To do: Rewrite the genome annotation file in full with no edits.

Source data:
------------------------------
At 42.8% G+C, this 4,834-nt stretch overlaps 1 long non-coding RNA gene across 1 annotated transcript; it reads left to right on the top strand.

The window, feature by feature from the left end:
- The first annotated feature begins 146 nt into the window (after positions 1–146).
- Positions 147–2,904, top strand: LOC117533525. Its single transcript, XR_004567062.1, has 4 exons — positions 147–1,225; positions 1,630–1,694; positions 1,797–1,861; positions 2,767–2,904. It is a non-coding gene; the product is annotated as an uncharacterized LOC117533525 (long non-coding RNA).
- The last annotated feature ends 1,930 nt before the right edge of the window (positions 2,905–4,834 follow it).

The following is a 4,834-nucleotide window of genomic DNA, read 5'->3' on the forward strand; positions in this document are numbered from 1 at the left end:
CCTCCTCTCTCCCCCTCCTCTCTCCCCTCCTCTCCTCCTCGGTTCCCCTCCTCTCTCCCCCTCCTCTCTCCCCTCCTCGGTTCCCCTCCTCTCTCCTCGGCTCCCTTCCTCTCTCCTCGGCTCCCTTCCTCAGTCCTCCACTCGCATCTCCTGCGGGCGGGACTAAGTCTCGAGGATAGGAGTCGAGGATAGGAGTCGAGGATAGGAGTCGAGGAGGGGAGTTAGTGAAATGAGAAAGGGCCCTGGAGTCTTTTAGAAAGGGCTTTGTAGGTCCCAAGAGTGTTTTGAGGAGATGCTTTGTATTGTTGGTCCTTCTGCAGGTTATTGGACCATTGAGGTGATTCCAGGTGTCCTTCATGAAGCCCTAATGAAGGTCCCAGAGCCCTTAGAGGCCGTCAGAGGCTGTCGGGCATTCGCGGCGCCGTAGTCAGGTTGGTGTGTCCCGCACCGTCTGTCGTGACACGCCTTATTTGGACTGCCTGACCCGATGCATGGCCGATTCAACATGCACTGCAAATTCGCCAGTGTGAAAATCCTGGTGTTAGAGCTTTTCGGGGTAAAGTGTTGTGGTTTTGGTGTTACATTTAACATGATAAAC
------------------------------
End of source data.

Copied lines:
At 42.8% G+C, this 4,834-nt stretch overlaps 1 long non-coding RNA gene across 1 annotated transcript; it reads left to right on the top strand.

The window, feature by feature from the left end:
- The first annotated feature begins 146 nt into the window (after positions 1–146).
- Positions 147–2,904, top strand: LOC117533525. Its single transcript, XR_004567062.1, has 4 exons — positions 147–1,225; positions 1,630–1,694; positions 1,797–1,861; positions 2,767–2,904. It is a non-coding gene; the product is annotated as an uncharacterized LOC117533525 (long non-coding RNA).
- The last annotated feature ends 1,930 nt before the right edge of the window (positions 2,905–4,834 follow it).

The following is a 4,834-nucleotide window of genomic DNA, read 5'->3' on the forward strand; positions in this document are numbered from 1 at the left end:
CCTCCTCTCTCCCCCTCCTCTCTCCCCTCCTCTCCTCCTCGGTTCCCCTCCTCTCTCCCCCTCCTCTCTCCCCTCCTCGGTTCCCCTCCTCTCTCCTCGGCTCCCTTCCTCTCTCCTCGGCTCCCTTCCTCAGTCCTCCACTCGCATCTCCTGCGGGCGGGACTAAGTCTCGAGGATAGGAGTCGAGGATAGGAGTCGAGGATAGGAGTCGAGGAGGGGAGTTAGTGAAATGAGAAAGGGCCCTGGAGTCTTTTAGAAAGGGCTTTGTAGGTCCCAAGAGTGTTTTGAGGAGATGCTTTGTATTGTTGGTCCTTCTGCAGGTTATTGGACCATTGAGGTGATTCCAGGTGTCCTTCATGAAGCCCTAATGAAGGTCCCAGAGCCCTTAGAGGCCGTCAGAGGCTGTCGGGCATTCGCGGCGCCGTAGTCAGGTTGGTGTGTCCCGCACCGTCTGTCGTGACACGCCTTATTTGGACTGCCTGACCCGATGCATGGCCGATTCAACATGCACTGCAAATTCGCCAGTGTGAAAATCCTGGTGTTAGAGCTTTTCGGGGTAAAGTGTTGTGGTTTTGGTGTTACATTTAACATGATAAAC